Wednesday, September 26, 2018
Education

Pasco suspends, transfers teacher accused of making Trump-related racial remark

LAND O'LAKES — A white Pasco County teacher accused of making racially charged statements to black students has been suspended without pay for three days and transferred to a different school across the county.

Many in the community called for Wesley Chapel High School special education teacher John Sousa to be fired for telling students he would call newly elected president Donald Trump to have them deported for their behavior.

Some students said he directed his comments at African-American teens, and said they would be sent "back to Africa." The incident, a day after the Nov. 8 election, tied in to similar acts of intolerance in schools around the country in the aftermath of a nasty presidential campaign.

Superintendent Kurt Browning told the School Board on Tuesday that he found the scenario "incredibly inappropriate," but not a firing offense.

"You've heard me say I'm a supporter of second chances," Browning said. That behavior is not condoned by this district. But there is a place for him."

Sousa, who has been on administrative leave since the incident, will transfer to Mitchell High School in Trinity as a teacher of students with autism. His past performance evaluations were positive.

Also factoring into the equation were discrepancies in the details of what happened in the school hallway.

District spokeswoman Linda Cobbe said Sousa acknowledged making the deportation comment to students but denied saying they would be sent to Africa. Meanwhile, "the students were not unanimous" in describing the teacher's action, Cobbe added.

Reached by phone Tuesday, Sousa stressed that he did not say exactly what he was accused of saying.

"I said, 'You kids get where you're supposed to be, or the new president could get you in trouble,'" Sousa recalled, adding that he never pointed out any particular teens and wouldn't be able to identify them now.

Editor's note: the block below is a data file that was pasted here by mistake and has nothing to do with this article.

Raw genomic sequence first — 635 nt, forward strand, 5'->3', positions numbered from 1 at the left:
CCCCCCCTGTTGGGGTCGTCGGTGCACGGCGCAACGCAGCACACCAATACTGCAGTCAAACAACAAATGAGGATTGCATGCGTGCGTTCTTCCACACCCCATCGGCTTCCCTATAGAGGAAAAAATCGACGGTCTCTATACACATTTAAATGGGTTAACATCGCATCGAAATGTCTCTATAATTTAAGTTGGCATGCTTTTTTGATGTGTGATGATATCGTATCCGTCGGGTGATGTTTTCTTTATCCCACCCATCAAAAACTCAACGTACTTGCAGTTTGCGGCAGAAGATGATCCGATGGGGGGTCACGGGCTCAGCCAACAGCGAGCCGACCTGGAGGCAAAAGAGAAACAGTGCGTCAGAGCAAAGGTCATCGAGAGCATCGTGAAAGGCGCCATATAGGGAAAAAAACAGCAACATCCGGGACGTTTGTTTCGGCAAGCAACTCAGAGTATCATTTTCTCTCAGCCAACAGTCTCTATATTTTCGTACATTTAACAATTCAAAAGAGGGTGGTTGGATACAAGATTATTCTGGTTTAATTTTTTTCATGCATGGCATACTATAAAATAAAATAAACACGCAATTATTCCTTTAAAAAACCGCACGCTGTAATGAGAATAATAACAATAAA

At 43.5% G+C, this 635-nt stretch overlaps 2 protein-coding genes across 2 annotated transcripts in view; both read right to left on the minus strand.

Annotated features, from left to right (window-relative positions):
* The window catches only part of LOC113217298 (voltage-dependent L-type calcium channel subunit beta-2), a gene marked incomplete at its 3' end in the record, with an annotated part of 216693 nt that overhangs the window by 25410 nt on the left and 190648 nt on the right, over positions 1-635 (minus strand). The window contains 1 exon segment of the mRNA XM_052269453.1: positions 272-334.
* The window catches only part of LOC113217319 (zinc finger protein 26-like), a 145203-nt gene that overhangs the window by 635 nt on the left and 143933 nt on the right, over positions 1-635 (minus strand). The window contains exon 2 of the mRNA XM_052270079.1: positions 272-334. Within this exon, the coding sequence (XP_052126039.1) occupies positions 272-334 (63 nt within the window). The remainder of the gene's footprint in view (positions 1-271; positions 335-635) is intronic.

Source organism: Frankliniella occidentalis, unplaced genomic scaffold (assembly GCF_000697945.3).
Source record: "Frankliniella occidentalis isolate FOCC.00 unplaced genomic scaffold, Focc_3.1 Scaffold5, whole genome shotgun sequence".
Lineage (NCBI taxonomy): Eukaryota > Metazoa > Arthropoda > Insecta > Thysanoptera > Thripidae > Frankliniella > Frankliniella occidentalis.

"Maybe I should have been minding my own business," the 30-year educator said. "But there were kids where they weren't supposed to be."

He noted that the district investigation turned up inconsistencies among students' accounts, but suggested that pressure came to bear in disciplining him. Sousa lamented the political atmosphere that led to the accusations.

"I didn't vote for Donald Trump. ... I am not a racist," he said. "This is what's wrong with America. People make accusations about people without really knowing them."

He welcomed the opportunity to move on to Mitchell High.

"I love doing the job that I do," Sousa said. "It's all in God's hands."

In public, most of the details about what occurred came through social media. Parent Donnie Jones Jr., a local photographer, posted information from his daughter on Facebook, and the story went viral.

Jones said at the time he spoke to Sousa, who apologized and said he did not intend to be racist. Jones said he found the apology disingenuous. He could not be immediately reached for comment.

School Board members, who unanimously approved the discipline without any conversation, said the suspension and transfer should suffice.

"It's inappropriate language," said board member Steve Luikart, a retired assistant principal. "Do you slap their hands, or cut their knees off?"

"He's being punished enough," added board member Alison Crumbley. "He's on our radar screen."

Browning said Sousa would be subject to progressive discipline, meaning a repeat would not be treated the same way.

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